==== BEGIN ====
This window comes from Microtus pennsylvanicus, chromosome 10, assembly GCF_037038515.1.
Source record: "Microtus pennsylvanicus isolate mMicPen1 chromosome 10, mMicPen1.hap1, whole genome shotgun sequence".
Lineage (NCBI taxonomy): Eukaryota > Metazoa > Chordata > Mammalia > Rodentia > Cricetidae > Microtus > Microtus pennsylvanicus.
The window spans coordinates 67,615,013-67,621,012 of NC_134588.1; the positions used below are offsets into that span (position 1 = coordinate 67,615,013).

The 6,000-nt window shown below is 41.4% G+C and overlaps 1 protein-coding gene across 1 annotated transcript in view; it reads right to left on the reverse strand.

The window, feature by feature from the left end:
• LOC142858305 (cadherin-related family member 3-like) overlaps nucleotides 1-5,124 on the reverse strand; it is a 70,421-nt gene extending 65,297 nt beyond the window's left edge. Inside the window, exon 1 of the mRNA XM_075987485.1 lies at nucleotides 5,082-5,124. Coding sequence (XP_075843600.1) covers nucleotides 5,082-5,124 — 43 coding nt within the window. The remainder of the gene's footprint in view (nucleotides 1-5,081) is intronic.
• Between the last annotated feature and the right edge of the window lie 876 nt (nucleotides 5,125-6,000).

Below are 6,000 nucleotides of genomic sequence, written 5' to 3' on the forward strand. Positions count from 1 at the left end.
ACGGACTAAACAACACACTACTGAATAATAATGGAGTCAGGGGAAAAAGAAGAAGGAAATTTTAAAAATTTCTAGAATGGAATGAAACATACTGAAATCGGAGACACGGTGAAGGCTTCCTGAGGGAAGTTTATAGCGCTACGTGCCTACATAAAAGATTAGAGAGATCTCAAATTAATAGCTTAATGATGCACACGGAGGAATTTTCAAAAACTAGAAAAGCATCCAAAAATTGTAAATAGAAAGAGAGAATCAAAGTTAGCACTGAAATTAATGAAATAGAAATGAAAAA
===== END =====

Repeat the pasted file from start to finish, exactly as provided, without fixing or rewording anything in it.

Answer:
This window comes from Microtus pennsylvanicus, chromosome 10, assembly GCF_037038515.1.
Source record: "Microtus pennsylvanicus isolate mMicPen1 chromosome 10, mMicPen1.hap1, whole genome shotgun sequence".
Lineage (NCBI taxonomy): Eukaryota > Metazoa > Chordata > Mammalia > Rodentia > Cricetidae > Microtus > Microtus pennsylvanicus.
The window spans coordinates 67,615,013-67,621,012 of NC_134588.1; the positions used below are offsets into that span (position 1 = coordinate 67,615,013).

The 6,000-nt window shown below is 41.4% G+C and overlaps 1 protein-coding gene across 1 annotated transcript in view; it reads right to left on the reverse strand.

The window, feature by feature from the left end:
• LOC142858305 (cadherin-related family member 3-like) overlaps nucleotides 1-5,124 on the reverse strand; it is a 70,421-nt gene extending 65,297 nt beyond the window's left edge. Inside the window, exon 1 of the mRNA XM_075987485.1 lies at nucleotides 5,082-5,124. Coding sequence (XP_075843600.1) covers nucleotides 5,082-5,124 — 43 coding nt within the window. The remainder of the gene's footprint in view (nucleotides 1-5,081) is intronic.
• Between the last annotated feature and the right edge of the window lie 876 nt (nucleotides 5,125-6,000).

Below are 6,000 nucleotides of genomic sequence, written 5' to 3' on the forward strand. Positions count from 1 at the left end.
ACGGACTAAACAACACACTACTGAATAATAATGGAGTCAGGGGAAAAAGAAGAAGGAAATTTTAAAAATTTCTAGAATGGAATGAAACATACTGAAATCGGAGACACGGTGAAGGCTTCCTGAGGGAAGTTTATAGCGCTACGTGCCTACATAAAAGATTAGAGAGATCTCAAATTAATAGCTTAATGATGCACACGGAGGAATTTTCAAAAACTAGAAAAGCATCCAAAAATTGTAAATAGAAAGAGAGAATCAAAGTTAGCACTGAAATTAATGAAATAGAAATGAAAAA